Facebook Chief Product Officer Chris Cox is known for being quiet about his giving, but a recent $1 million gift to a small, locally focused organization in East Palo Alto is getting people buzzing.
The organization, Live in Peace, serves about 150 youth in the neighborhood, providing a place to learn to play music, engage in community discussions, or just get in on a game of basketball. Now, with its newest venture, StreetCode Academy, kids in the area can also learn the digital skills that may someday land them a job at Facebook, Google, or any of the other web-based silicon valley empires.
Cox's donation goes toward the development of Streetcode Academy program, where kids will learn programming, mobile app development and how to work with Arduino—an open-source computer hardware and software product used for building digital devices.
The Live in Peace house in East Palo Alto strives to be a place where kids are given the tools they need to overcome social, emotional, and economic barriers. On Wednesday nights, the program hosts "Family Night," a meeting for everyone involved with the organization to discuss their successes and challenges.
Cox, like some of the other big techies in Silicon Valley, is making his way forward as a young philanthropist, trying to identify the best way to deploy his massive wealth. Some are taking the path of Donor Advised Funds, including Mark Zuckerberg, WhatsApp's Jan Koum, and GoPro CEO Nicholas Woodman. Partly due to the Donor Advised Funds trend, Silicon Valley Community Foundation has grown its holdings from $4.7 billion in 2013 to $6.5 billion in 2014.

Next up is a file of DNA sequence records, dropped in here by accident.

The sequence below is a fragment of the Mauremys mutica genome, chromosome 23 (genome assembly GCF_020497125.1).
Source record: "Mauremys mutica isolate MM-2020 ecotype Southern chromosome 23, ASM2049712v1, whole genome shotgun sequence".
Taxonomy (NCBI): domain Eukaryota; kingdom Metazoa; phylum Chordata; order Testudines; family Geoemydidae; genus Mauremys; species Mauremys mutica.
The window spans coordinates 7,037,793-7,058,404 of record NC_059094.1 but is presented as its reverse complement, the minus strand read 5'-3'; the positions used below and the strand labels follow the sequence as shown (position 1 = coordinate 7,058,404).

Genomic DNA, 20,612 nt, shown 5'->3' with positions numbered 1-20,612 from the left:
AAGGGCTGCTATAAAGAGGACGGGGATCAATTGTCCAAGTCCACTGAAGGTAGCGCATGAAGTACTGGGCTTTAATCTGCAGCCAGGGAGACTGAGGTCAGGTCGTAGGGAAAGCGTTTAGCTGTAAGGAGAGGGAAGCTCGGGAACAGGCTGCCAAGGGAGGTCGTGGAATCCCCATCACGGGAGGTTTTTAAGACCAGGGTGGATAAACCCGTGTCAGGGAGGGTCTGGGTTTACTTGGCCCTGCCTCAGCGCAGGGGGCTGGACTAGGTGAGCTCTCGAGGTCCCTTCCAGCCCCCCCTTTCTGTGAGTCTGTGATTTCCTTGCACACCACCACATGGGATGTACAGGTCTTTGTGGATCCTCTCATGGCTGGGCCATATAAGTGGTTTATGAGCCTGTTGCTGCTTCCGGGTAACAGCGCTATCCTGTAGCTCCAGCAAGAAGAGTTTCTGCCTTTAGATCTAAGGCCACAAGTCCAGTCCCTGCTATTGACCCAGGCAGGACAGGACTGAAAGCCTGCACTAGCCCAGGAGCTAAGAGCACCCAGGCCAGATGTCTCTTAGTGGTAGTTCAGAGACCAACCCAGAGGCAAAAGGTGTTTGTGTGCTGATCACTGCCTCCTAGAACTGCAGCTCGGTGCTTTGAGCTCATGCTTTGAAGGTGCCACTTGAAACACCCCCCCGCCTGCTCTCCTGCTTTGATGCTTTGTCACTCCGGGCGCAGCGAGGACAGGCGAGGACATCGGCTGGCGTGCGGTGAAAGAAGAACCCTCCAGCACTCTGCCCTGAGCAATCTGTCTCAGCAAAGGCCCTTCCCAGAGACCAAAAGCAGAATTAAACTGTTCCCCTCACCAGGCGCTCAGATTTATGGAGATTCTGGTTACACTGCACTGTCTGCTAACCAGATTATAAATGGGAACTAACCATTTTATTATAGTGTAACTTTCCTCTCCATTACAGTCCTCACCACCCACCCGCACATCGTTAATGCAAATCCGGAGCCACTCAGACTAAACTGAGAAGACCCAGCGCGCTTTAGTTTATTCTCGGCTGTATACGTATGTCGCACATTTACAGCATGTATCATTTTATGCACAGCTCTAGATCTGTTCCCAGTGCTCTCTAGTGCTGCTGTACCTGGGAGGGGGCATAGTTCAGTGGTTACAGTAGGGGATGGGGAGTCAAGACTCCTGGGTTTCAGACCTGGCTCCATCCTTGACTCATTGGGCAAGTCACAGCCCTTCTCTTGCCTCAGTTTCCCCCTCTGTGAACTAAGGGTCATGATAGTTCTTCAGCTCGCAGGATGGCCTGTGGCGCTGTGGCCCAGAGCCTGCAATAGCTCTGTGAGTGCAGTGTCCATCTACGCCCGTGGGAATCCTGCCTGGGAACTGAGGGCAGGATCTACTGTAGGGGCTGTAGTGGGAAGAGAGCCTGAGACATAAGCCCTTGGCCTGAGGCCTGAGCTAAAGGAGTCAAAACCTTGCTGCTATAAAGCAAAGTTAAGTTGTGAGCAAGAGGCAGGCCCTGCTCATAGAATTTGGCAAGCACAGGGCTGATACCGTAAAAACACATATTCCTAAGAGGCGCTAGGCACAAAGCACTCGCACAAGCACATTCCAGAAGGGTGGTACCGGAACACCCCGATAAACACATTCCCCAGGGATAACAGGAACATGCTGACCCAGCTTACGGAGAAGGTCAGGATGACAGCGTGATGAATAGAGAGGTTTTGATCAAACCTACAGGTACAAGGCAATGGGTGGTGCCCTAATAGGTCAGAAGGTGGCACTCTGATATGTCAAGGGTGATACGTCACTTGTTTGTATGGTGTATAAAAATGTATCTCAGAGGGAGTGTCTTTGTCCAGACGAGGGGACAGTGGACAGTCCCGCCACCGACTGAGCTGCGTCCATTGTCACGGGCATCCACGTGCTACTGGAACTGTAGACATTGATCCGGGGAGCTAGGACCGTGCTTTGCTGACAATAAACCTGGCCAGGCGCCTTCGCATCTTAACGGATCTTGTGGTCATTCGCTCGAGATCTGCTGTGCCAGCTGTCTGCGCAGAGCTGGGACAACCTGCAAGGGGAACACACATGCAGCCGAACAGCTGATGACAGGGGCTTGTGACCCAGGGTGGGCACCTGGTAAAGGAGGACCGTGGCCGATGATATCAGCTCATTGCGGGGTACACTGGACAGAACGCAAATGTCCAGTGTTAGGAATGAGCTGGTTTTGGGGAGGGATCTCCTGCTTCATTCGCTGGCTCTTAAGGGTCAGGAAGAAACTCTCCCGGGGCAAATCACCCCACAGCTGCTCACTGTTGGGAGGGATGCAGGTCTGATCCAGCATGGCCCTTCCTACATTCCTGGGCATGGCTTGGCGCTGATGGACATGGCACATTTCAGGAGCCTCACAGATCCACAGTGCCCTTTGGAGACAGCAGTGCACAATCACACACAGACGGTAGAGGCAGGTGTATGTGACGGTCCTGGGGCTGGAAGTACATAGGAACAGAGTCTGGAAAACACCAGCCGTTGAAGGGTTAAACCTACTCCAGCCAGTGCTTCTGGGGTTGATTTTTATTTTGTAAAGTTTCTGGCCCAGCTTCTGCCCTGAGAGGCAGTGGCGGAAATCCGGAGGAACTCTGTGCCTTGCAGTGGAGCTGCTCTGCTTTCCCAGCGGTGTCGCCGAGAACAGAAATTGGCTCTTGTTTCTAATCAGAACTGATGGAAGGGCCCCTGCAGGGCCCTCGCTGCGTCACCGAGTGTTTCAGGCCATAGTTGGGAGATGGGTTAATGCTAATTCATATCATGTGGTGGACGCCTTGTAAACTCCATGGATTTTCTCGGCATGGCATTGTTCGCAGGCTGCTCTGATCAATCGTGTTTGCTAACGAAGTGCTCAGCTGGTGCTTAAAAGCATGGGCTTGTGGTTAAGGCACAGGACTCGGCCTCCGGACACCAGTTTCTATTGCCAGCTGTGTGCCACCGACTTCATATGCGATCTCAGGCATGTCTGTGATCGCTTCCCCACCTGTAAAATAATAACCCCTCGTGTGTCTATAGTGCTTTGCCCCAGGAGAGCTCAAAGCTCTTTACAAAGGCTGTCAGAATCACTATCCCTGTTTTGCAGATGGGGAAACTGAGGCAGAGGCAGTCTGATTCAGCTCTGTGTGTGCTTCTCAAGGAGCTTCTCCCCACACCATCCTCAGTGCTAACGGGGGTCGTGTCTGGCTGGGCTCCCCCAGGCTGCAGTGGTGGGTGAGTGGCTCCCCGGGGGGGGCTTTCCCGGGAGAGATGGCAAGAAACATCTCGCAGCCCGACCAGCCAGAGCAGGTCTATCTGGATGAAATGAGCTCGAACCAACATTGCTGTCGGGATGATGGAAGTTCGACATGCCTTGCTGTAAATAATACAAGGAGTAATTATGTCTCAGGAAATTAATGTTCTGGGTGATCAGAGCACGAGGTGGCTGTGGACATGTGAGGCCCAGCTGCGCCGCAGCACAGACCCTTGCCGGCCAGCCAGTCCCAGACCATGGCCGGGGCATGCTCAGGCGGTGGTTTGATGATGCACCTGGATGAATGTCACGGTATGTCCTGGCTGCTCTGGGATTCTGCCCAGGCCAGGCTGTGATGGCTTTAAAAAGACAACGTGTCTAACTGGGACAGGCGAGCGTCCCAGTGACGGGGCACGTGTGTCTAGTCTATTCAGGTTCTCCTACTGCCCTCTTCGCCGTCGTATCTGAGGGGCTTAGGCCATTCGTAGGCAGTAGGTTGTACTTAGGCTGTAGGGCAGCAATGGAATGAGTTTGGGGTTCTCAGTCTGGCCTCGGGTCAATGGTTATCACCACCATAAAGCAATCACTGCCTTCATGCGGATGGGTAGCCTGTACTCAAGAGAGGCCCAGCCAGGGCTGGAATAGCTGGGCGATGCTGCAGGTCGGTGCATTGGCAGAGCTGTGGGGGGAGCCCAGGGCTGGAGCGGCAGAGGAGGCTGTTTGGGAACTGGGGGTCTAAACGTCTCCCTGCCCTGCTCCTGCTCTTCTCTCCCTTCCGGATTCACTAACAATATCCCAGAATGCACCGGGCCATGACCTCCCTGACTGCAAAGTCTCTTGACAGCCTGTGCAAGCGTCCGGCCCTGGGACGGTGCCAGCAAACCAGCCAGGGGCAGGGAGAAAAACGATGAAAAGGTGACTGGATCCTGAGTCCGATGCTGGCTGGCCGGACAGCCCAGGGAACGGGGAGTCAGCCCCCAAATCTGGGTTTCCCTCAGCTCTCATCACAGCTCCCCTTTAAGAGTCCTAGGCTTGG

But unlike some of his peers, it seems that Cox is taking more of an organic route with his giving, through his natural ties to the community. As a fellow musician in a local reggae band, he met one of the leaders of Live in Peace, which led to his involvement with the venture from its early days.
Cox was promoted to his role as chief products officer in May 2014, and leads Facebook’s Product Management, Design, and Marketing functions globally. He is known for his particular acumen with "emotional intelligence"—navigating social situations with an ease that engineers are sometimes considered to be lacking. As part of his duties, the 31-year-old provides an orientation on the mission, culture, and philosophy of the company to new recruits.